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Which Statistical test to use?


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#1 Kudu97

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Posted 06 July 2014 - 05:10 AM

Hi all, I have a question regarding what type of statistical test to use, I haven't done stats for many many years and need some help!

 

I'm currently working on a project which is assessing the best culture conditions to grow mesenchymal stem cells in. The experiment runs as follows:

 

We have 4 media conditions: 

1) DMEM with 5% FBS 

2) DMEM with 5% FBS + FGF 

3) DMEM with 10% FBS 

4) DMEM with 10% FBS + FGF. 

 

Each of these conditions are being tested for growth in: 

1) 21% oxygen 

2) 2% oxygen  

3) 2% oxygen enclosed environment 

 

We have 6 flasks in each set (except for the 10% FBS + FGF group being grown in the 2% oxygen group - we lost 2 of those to infection, and we lost all of the 10% flasks in the 2% oxygen enclosed environment) so in total we have 60 flasks.

 

The only data I have to work with is % estimated confluency for some of these flasks, % viability and colony counts. My question was, what sort of test do I need to do on these? I'm assuming it would be chi-squared as I'm testing for a difference between counts, but because I have so many groups would I go for an ANOVA test?? I haven't done this in so long and any help would be much appreciated!

 

We're seeing what effect different concentrations of FBS have, what effect FGF (or absence thereof) has and finally which oxygen conditions are best for growth. Also is anyone using the program Prism 6? I'm just trying to get to grips with it and can't decide which table to use, currently it's between using 'Grouped Tables' and 'Contingency Tables'

 

Many thanks in advance!



#2 hobglobin

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Posted 06 July 2014 - 10:18 AM

MANOVA perhaps if the data are normal distributed (and the other data requirements of such a test)


One must presume that long and short arguments contribute to the same end. - Epicurus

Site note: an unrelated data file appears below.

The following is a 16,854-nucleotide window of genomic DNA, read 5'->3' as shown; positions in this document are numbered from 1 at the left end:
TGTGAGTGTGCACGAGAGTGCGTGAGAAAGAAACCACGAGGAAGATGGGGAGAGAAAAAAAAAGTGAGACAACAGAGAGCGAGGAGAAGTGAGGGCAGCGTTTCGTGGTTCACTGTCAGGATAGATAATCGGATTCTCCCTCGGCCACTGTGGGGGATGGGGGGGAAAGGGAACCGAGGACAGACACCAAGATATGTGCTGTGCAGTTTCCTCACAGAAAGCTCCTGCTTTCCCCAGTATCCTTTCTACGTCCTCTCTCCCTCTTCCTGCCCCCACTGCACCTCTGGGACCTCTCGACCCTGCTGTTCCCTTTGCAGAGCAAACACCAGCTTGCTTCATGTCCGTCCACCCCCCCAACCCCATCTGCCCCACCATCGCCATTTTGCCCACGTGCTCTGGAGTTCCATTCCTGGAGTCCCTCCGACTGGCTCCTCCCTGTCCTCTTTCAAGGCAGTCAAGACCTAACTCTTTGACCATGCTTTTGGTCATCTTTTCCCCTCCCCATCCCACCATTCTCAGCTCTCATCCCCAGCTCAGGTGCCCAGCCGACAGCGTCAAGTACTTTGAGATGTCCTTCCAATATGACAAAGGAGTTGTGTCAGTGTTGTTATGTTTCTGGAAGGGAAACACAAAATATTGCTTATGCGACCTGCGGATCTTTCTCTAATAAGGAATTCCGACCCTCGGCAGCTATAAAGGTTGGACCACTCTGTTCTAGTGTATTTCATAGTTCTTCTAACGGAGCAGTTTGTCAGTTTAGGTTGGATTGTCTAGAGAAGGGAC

...except casandra's that belong to the funniest, most interesting and imaginative (or over-imaginative?) ones, I suppose.

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#3 Kudu97

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Posted 07 July 2014 - 12:59 PM

Thanks for your reply! I'm having real trouble with this normalisation business! I tried to do a Shapiro Wilk normality test but it said n was too small (n=6) does this mean I should still normalise my data or just use a non-parametric test?



#4 hobglobin

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Posted 08 July 2014 - 08:35 AM

Thanks for your reply! I'm having real trouble with this normalisation business! I tried to do a Shapiro Wilk normality test but it said n was too small (n=6) does this mean I should still normalise my data or just use a non-parametric test?

Well Anovas are quite robust, but actually I'd use boxplots to see if your data are skewed or not...and if you can transform them with several possibilities which depend on type of data and the problem they have (have a look in a good statistics book or google it, it is quite well explained).

And yes a non-parametric test is also possible, though not sure which for this setup.

The most sophisticated approach would be to use GLM where you can modify the basic distribution of the data and which factors you use for model building, therefore there would be no need for data transformation, normalisation etc.


One must presume that long and short arguments contribute to the same end. - Epicurus
...except casandra's that belong to the funniest, most interesting and imaginative (or over-imaginative?) ones, I suppose.

That is....if she posts at all.





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